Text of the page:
Bay tree close to house...

We have a bay tree very close to the front of our house (about 6" from bottom of front wall) It has been allowed to grow to about 7' and the diameter of the main stem/trunk is 2-3". Will the roots be causing damage to brickwork/drains? Will a brutal pruning reduce root growth, or should we remove the tree entirely? I really enjoy the tree aesthetically (and for cooking!) but do not want it to damage our house

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Posts

  • WelshonionWelshonion Posts: 3,115

    When we were in Australia recently we noticed every house had at least one tree, for shade.  The trees were planted really close to the houses.

    Why don't the Australians worry so much about it?

    In British-speak the bay is too close.  Remove now or if you want to re-plant it, in the autumn.  Pruning will not restrict it sufficiently.

  • fidgetbonesfidgetbones Posts: 11,271

    Not really a tree. Should be ok

     

     

    It's not a mess, it's a nature reserve.
  • DovefromaboveDovefromabove Central Norfolk UKPosts: 43,785

    I think that in Britain we get really anxious (and with good reason) because on clay soils large trees can take up a lot of water and cause contraction of the soil around the foundations leading to subsidence.  It's not quite such a problem on other types of soil as far as I'm aware.  

    In this case, whether the roots will cause damage to the drains, it depends a lot on where the drains are in relation to the tree?  Have you had the drains checked?

    Bays can grow up to 20ft or more - whether it will damage the foundations depends a lot on the age of your house and how it was built.  

     

    No-one knows if you've done your housework, but everyone knows if you've done your gardening !
  • Thank you for the replies image

    It is virtually on top of our main drain (leading to the communal drain/sewer in the main road). As for the foundations, I have little info on how it is/will be affecting them. However, we are on clay/loam here so contraction may be an issue in the future.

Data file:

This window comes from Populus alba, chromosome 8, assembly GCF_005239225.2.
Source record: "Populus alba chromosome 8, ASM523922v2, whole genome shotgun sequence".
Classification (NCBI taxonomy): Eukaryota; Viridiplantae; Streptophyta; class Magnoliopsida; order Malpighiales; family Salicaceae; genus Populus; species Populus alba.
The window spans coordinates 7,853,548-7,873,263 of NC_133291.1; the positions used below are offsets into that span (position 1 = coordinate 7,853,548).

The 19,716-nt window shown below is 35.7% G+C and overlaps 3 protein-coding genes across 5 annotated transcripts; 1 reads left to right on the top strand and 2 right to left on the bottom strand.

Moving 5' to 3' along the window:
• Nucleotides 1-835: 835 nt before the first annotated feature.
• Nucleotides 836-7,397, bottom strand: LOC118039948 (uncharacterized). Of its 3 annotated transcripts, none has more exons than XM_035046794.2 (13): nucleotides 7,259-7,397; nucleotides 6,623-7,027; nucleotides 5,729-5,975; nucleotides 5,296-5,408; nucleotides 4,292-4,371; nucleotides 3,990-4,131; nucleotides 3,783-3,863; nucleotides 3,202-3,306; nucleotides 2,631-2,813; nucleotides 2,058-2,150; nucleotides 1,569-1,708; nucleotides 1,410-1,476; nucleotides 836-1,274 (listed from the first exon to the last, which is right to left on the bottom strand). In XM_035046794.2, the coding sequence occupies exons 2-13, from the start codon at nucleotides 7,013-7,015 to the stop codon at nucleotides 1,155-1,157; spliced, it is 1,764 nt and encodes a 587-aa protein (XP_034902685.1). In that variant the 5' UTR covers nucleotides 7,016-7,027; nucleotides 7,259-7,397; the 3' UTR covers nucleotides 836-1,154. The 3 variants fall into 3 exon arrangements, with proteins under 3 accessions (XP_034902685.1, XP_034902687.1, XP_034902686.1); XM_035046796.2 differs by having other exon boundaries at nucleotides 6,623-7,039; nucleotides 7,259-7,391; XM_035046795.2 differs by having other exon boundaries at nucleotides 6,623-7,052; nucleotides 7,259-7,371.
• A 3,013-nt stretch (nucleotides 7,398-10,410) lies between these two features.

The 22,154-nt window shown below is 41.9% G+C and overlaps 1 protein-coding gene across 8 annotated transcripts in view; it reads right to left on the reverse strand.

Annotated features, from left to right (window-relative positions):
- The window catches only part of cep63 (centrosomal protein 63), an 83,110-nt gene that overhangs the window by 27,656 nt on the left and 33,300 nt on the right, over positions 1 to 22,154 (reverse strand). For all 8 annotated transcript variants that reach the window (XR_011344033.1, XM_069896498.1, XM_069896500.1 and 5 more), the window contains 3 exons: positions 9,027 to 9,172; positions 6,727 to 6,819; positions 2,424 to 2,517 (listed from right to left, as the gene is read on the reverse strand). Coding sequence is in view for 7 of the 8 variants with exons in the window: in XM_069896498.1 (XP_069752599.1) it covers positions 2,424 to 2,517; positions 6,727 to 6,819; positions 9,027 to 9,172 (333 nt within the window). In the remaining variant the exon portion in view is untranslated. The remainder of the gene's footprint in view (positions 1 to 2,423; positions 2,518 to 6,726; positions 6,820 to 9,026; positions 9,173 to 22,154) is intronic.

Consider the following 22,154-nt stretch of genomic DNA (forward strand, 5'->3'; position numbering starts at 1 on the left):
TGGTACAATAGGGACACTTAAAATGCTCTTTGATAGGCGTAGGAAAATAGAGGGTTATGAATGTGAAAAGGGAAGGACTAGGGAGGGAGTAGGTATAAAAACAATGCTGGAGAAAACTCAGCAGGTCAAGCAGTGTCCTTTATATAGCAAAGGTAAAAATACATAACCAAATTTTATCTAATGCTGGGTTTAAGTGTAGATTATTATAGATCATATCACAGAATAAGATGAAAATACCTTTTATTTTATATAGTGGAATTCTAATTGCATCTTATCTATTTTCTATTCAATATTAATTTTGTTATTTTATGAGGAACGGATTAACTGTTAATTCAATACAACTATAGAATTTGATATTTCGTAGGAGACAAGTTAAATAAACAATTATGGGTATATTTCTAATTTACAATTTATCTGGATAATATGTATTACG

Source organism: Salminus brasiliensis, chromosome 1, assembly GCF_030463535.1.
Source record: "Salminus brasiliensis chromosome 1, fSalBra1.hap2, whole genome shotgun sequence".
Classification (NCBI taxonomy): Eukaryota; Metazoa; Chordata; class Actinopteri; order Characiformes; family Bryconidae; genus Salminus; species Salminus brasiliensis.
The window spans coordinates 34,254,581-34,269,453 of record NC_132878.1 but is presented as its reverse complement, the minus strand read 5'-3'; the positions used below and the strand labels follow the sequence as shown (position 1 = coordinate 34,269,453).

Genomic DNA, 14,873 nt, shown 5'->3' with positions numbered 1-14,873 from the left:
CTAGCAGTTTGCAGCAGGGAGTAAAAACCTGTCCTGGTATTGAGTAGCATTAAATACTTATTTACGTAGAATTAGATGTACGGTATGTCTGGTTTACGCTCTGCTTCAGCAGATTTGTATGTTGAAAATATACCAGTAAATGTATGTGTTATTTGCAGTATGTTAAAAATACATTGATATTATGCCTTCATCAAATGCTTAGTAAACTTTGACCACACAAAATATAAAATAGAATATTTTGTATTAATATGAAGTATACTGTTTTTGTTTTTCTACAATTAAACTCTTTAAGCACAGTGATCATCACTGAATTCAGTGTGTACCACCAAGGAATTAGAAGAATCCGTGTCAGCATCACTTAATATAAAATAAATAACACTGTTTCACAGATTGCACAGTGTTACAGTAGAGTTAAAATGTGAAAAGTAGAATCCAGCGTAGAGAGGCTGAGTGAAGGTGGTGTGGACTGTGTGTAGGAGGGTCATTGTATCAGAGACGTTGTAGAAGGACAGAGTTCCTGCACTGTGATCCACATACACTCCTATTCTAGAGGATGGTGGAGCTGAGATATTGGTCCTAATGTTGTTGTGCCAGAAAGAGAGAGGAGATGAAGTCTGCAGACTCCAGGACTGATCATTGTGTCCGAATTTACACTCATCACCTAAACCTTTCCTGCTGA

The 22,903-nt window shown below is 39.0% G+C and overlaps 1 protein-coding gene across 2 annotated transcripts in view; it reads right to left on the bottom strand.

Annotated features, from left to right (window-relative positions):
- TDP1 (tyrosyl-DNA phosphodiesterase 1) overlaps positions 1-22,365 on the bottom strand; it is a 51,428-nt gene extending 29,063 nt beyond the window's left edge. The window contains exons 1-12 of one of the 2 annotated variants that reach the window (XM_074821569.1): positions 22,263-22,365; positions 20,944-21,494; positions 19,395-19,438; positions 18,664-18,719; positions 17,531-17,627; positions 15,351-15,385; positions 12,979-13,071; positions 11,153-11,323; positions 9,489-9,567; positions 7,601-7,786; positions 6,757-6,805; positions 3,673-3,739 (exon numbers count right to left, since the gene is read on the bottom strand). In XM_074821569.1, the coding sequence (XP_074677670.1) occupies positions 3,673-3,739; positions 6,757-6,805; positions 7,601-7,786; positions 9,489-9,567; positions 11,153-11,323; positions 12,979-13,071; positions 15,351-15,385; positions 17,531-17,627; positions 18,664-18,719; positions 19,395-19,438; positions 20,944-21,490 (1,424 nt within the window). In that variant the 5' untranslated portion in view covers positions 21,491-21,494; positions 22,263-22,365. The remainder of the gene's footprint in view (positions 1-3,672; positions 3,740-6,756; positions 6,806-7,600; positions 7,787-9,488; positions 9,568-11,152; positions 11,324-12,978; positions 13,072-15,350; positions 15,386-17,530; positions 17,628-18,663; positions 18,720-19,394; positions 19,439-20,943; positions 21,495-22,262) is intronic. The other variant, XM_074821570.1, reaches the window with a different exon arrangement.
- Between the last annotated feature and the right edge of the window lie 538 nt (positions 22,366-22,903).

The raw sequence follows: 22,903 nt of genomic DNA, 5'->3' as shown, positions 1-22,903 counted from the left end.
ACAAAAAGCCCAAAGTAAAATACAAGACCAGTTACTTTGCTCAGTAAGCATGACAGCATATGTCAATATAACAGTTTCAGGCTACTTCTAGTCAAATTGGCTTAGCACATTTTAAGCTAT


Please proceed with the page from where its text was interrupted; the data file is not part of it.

Your responses have sealed it's fate I think...

  • nutcutletnutcutlet Posts: 24,255

    Bays can majke big trees but you don't need to let them, If you prune the top back to where you want it the root is unlikely to take over the world.

  • FairygirlFairygirl Posts: 19,776

    What a pity Oliver- I think it's also a future issue if you sell your house - potential buyers may be worried about it unfortunately image

    to walk through a forest is to touch the past

  • That's the main issue Fairygirl, we're not planning to be here for much longer.

    I am loathe to kill a tree that provides shade and privacy to our porch, but I have a much more laid back attitude than potential buyers!

    nutcutlet, your attitude echoes mine, but my wife is slightly more dramatic when it comes to roots causing damage to the house!

  • WelshonionWelshonion Posts: 3,115

    Fidgetbones, have you ever seen a full grown bay tree?  The clue is in the name.  If left unchecked they do grow large.

    Certainly if it is anywhere near drains it should be removed.  Sadly.

  • DovefromaboveDovefromabove Central Norfolk UKPosts: 43,785
    No-one knows if you've done your housework, but everyone knows if you've done your gardening !
  • fidgetbonesfidgetbones Posts: 11,271

    Yes, welsh onion, but most people aren't daft enough to let it grow large if it's next to the house. Bays can easily be kept under control with a bit of judicial clipping.

    It's not a mess, it's a nature reserve.
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